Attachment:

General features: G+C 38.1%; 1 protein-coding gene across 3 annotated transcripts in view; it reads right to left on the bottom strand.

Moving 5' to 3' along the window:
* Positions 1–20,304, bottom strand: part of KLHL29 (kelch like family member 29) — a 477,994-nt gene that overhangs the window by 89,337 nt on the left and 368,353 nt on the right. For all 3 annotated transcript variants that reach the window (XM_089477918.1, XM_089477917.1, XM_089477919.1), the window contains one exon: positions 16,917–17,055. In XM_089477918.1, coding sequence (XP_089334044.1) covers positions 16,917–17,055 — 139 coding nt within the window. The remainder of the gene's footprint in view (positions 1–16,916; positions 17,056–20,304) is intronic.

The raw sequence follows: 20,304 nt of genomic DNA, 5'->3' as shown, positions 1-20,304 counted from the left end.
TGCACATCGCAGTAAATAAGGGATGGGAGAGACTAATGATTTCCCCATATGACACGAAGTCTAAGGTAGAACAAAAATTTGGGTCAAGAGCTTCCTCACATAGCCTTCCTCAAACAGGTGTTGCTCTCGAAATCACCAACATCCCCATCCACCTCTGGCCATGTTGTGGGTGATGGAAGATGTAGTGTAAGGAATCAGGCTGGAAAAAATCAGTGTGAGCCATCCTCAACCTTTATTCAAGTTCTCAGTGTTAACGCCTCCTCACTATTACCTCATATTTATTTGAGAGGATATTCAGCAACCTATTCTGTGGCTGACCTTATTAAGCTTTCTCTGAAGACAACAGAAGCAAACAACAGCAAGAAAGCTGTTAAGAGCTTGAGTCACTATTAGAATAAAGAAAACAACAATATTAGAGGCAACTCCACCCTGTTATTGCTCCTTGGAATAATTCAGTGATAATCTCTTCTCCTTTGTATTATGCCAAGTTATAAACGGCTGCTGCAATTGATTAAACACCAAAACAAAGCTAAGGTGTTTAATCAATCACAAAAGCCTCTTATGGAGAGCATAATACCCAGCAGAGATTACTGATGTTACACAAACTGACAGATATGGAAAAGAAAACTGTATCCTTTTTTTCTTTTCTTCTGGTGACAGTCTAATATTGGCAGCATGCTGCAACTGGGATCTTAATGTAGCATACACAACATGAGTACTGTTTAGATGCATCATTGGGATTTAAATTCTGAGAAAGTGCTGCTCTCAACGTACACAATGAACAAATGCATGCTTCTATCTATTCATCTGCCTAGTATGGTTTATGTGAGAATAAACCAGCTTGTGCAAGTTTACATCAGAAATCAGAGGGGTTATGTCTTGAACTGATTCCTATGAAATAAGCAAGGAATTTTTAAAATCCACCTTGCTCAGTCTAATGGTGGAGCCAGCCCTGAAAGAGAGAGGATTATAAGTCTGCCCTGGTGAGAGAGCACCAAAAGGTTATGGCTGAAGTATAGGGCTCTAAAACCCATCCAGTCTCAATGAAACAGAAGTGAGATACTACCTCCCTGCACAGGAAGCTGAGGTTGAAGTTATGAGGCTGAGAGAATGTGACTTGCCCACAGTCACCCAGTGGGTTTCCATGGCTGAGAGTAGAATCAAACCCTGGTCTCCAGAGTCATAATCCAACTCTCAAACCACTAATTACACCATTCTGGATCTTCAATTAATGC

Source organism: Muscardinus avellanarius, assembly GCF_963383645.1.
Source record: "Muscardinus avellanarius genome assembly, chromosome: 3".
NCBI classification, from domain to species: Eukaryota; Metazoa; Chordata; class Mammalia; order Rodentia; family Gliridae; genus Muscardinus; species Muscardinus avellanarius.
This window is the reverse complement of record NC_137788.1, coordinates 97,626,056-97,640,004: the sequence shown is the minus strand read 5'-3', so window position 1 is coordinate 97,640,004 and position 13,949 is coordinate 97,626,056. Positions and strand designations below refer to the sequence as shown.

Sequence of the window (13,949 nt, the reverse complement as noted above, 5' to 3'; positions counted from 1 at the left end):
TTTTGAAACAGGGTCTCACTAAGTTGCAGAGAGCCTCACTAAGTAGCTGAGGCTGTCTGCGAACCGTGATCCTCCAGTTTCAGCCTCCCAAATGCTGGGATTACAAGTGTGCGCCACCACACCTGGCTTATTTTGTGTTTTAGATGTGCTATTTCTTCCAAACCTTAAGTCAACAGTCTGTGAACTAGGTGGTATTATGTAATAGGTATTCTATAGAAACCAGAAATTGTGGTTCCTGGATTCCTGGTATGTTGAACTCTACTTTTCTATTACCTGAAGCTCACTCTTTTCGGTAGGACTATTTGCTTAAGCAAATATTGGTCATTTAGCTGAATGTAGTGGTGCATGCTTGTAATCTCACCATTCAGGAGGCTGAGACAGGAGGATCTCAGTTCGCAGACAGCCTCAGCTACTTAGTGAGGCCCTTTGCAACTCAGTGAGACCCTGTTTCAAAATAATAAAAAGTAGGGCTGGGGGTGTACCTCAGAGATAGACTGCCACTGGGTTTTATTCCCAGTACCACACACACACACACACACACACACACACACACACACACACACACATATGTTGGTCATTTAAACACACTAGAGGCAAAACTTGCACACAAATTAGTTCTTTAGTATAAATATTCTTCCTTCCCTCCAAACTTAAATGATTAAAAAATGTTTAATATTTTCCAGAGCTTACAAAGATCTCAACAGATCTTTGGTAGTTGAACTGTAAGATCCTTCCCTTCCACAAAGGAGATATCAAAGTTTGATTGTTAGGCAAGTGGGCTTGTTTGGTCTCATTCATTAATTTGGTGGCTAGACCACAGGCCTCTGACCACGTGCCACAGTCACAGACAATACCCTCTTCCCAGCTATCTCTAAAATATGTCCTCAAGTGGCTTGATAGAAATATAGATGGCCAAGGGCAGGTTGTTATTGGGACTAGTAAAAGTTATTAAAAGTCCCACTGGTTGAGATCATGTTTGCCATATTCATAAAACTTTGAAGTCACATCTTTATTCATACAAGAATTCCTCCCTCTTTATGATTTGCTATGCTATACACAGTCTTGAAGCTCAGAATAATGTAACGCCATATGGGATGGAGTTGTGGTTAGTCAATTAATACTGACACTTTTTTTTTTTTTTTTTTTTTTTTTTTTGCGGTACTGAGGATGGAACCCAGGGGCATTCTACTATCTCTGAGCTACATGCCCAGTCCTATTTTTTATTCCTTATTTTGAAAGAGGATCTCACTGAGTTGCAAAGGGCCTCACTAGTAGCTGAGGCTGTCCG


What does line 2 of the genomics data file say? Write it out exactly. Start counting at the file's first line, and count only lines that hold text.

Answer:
Moving 5' to 3' along the window: